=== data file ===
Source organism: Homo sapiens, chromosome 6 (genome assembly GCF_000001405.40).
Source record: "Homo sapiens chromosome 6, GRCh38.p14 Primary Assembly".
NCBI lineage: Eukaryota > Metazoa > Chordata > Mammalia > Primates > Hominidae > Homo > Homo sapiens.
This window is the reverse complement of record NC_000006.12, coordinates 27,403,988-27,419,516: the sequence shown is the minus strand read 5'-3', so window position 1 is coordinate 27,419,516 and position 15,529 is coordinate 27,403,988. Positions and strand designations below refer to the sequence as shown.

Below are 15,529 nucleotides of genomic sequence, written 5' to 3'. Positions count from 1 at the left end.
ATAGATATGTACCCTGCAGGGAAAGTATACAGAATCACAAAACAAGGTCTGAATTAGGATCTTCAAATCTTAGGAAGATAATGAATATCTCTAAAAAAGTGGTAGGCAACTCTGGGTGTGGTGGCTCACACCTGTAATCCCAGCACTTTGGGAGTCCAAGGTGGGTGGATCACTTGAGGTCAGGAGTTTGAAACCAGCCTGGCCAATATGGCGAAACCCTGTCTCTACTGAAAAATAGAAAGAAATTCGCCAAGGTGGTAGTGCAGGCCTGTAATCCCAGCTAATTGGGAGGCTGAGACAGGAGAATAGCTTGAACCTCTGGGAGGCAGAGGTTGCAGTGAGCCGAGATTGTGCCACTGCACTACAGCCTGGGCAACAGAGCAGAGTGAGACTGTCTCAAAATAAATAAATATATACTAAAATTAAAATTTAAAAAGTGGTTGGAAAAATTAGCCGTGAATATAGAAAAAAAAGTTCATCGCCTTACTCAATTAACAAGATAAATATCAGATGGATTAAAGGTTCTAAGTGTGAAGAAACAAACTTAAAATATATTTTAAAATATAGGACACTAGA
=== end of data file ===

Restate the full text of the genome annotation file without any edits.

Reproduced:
Source organism: Homo sapiens, chromosome 6 (genome assembly GCF_000001405.40).
Source record: "Homo sapiens chromosome 6, GRCh38.p14 Primary Assembly".
NCBI lineage: Eukaryota > Metazoa > Chordata > Mammalia > Primates > Hominidae > Homo > Homo sapiens.
This window is the reverse complement of record NC_000006.12, coordinates 27,403,988-27,419,516: the sequence shown is the minus strand read 5'-3', so window position 1 is coordinate 27,419,516 and position 15,529 is coordinate 27,403,988. Positions and strand designations below refer to the sequence as shown.

Below are 15,529 nucleotides of genomic sequence, written 5' to 3'. Positions count from 1 at the left end.
ATAGATATGTACCCTGCAGGGAAAGTATACAGAATCACAAAACAAGGTCTGAATTAGGATCTTCAAATCTTAGGAAGATAATGAATATCTCTAAAAAAGTGGTAGGCAACTCTGGGTGTGGTGGCTCACACCTGTAATCCCAGCACTTTGGGAGTCCAAGGTGGGTGGATCACTTGAGGTCAGGAGTTTGAAACCAGCCTGGCCAATATGGCGAAACCCTGTCTCTACTGAAAAATAGAAAGAAATTCGCCAAGGTGGTAGTGCAGGCCTGTAATCCCAGCTAATTGGGAGGCTGAGACAGGAGAATAGCTTGAACCTCTGGGAGGCAGAGGTTGCAGTGAGCCGAGATTGTGCCACTGCACTACAGCCTGGGCAACAGAGCAGAGTGAGACTGTCTCAAAATAAATAAATATATACTAAAATTAAAATTTAAAAAGTGGTTGGAAAAATTAGCCGTGAATATAGAAAAAAAAGTTCATCGCCTTACTCAATTAACAAGATAAATATCAGATGGATTAAAGGTTCTAAGTGTGAAGAAACAAACTTAAAATATATTTTAAAATATAGGACACTAGA